In the history of car companies, has there ever been one that took such a long and sustained thrashing as Tesla? Actually, one iconic company does come to mind that offers a number of striking parallels: Ford.
Learning through failing
Robert Greene’s recent book, Mastery, offers some interesting insights into Henry Ford’s initial experiences in trial and error. Manufacturing automobiles in the late 1890s was no less a daunting venture than it is some 120+ years later. It required a tremendous amount of capital and a complex business structure, considering all of the parts that went into production.
Through his personal ingenuity, however, Ford found what seemed like the perfect backer relatively quickly. William H. Murphy, one of the most prominent businessmen in Detroit. The new Detroit Automobile Company and all who were involved had high hopes. But problems soon arose. The car Ford had designed as a prototype needed to be reworked – the parts came from different places. Some were deficient and far too heavy for his liking. He kept trying to refine the design to come closer to his ideal. But it was taking far too long, and Murphy and the stockholders became restless. In 1901, a year and a half after it had started operation, the board of directors dissolved the company. They lost faith.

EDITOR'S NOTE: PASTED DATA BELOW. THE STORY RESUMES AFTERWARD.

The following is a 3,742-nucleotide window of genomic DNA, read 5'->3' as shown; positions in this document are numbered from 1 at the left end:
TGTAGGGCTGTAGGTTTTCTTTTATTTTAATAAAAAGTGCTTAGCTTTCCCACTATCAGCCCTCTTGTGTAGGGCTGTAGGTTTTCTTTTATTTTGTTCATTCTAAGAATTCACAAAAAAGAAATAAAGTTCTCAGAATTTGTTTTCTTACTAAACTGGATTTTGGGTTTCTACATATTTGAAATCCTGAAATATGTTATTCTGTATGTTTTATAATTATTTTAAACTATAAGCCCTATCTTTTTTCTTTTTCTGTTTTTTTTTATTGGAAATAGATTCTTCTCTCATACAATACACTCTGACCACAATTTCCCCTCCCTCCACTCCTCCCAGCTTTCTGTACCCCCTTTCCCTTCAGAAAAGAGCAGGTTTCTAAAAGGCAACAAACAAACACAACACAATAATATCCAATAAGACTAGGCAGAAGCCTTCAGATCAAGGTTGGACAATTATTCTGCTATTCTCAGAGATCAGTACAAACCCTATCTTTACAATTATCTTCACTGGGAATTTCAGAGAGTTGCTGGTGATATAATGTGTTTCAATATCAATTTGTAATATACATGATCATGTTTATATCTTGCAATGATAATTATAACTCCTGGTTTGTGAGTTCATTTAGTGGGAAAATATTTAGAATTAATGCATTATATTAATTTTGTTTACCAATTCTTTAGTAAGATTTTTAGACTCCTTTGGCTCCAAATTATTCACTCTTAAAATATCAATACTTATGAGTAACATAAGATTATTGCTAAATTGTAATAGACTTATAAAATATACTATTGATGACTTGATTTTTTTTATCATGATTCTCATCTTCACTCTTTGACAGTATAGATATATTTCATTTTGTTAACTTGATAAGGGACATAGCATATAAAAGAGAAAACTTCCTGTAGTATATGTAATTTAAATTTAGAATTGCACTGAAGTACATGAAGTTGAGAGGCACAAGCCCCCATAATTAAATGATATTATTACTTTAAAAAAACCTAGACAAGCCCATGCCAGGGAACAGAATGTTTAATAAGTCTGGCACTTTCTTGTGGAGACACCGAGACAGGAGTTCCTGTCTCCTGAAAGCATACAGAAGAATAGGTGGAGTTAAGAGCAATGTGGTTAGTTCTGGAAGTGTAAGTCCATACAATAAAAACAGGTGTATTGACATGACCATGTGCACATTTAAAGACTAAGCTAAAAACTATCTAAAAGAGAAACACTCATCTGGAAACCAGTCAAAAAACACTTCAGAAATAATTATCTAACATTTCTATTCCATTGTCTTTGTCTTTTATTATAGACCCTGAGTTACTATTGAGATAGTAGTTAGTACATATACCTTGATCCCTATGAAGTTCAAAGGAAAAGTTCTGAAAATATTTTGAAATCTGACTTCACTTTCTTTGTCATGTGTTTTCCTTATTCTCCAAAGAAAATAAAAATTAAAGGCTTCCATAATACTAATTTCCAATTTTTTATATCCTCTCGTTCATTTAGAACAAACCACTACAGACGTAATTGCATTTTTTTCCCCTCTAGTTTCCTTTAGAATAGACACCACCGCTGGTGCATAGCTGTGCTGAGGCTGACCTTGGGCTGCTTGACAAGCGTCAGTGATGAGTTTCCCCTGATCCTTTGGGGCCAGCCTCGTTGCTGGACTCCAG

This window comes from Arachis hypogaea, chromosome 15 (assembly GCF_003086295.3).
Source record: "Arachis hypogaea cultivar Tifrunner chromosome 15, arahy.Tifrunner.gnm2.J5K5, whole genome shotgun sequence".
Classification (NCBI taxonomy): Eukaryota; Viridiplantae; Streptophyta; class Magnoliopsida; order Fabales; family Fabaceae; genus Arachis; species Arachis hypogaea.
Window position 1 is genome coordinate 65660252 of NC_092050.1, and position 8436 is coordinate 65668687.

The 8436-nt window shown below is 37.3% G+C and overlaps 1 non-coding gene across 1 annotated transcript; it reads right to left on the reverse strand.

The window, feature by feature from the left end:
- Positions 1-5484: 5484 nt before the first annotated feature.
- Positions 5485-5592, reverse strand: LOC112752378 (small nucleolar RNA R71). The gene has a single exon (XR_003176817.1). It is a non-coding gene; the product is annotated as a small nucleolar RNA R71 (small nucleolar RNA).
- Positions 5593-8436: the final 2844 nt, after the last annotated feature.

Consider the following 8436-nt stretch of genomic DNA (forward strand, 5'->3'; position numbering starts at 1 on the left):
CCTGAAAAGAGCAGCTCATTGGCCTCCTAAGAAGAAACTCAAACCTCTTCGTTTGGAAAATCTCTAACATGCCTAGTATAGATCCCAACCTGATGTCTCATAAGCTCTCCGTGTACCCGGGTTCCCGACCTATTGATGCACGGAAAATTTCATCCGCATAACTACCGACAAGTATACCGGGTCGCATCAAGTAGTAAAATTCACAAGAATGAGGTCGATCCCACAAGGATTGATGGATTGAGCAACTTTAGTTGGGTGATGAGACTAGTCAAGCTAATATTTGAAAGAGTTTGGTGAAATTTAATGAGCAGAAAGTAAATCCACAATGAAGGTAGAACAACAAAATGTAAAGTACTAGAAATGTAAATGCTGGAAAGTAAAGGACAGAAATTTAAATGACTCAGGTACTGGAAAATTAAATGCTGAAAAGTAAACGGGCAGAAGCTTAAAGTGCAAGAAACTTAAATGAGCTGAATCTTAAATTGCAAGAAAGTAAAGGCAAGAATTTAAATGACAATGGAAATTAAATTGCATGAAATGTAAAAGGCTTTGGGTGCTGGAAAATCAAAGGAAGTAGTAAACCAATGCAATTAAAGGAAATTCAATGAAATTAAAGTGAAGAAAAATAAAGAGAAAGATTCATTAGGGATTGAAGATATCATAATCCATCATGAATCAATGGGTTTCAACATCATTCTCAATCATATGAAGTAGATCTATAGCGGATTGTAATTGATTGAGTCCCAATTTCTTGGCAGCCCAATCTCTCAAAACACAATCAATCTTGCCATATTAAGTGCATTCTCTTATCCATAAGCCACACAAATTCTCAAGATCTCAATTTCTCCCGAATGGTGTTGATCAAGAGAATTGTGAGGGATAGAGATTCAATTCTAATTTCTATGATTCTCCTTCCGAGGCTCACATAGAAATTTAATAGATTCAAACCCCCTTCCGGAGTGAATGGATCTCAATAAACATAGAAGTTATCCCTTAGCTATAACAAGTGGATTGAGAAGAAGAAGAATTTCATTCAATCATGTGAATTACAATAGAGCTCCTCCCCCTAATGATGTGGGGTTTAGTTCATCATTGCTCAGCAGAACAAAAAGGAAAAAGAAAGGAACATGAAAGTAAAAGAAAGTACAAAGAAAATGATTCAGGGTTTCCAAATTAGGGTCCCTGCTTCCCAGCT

Ford assessed his failure and decided he’d been trying to make his machine serve too many consumer needs. He would try again, making it more lightweight and smaller. He convinced Murphy to give him another chance. Still believing in Ford’s genius, he agreed, and together they formed the Henry Ford Company. Right from the start, however, Ford felt the pressure from Murphy to get the automobile production-ready so as to avoid the same problems he had the first time. Ford resented the interference from people who knew nothing about design or the high standards he was trying to establish for the industry. When Murphy and his men brought in an outsider to supervise the process, Ford reached his breaking point.